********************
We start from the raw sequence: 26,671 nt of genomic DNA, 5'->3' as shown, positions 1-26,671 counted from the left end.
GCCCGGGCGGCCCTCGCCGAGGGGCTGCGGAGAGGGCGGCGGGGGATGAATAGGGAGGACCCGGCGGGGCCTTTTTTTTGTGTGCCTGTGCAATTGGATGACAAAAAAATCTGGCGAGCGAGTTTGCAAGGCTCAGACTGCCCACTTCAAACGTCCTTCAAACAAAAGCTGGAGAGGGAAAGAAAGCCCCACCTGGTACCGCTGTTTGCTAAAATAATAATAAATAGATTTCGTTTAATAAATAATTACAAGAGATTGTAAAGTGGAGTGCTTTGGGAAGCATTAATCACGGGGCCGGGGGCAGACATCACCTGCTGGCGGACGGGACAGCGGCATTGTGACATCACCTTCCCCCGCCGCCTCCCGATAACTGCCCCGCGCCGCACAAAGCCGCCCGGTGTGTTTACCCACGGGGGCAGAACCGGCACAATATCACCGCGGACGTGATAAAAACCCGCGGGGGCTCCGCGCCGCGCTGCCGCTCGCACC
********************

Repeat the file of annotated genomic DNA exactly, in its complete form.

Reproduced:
We start from the raw sequence: 26,671 nt of genomic DNA, 5'->3' as shown, positions 1-26,671 counted from the left end.
GCCCGGGCGGCCCTCGCCGAGGGGCTGCGGAGAGGGCGGCGGGGGATGAATAGGGAGGACCCGGCGGGGCCTTTTTTTTGTGTGCCTGTGCAATTGGATGACAAAAAAATCTGGCGAGCGAGTTTGCAAGGCTCAGACTGCCCACTTCAAACGTCCTTCAAACAAAAGCTGGAGAGGGAAAGAAAGCCCCACCTGGTACCGCTGTTTGCTAAAATAATAATAAATAGATTTCGTTTAATAAATAATTACAAGAGATTGTAAAGTGGAGTGCTTTGGGAAGCATTAATCACGGGGCCGGGGGCAGACATCACCTGCTGGCGGACGGGACAGCGGCATTGTGACATCACCTTCCCCCGCCGCCTCCCGATAACTGCCCCGCGCCGCACAAAGCCGCCCGGTGTGTTTACCCACGGGGGCAGAACCGGCACAATATCACCGCGGACGTGATAAAAACCCGCGGGGGCTCCGCGCCGCGCTGCCGCTCGCACC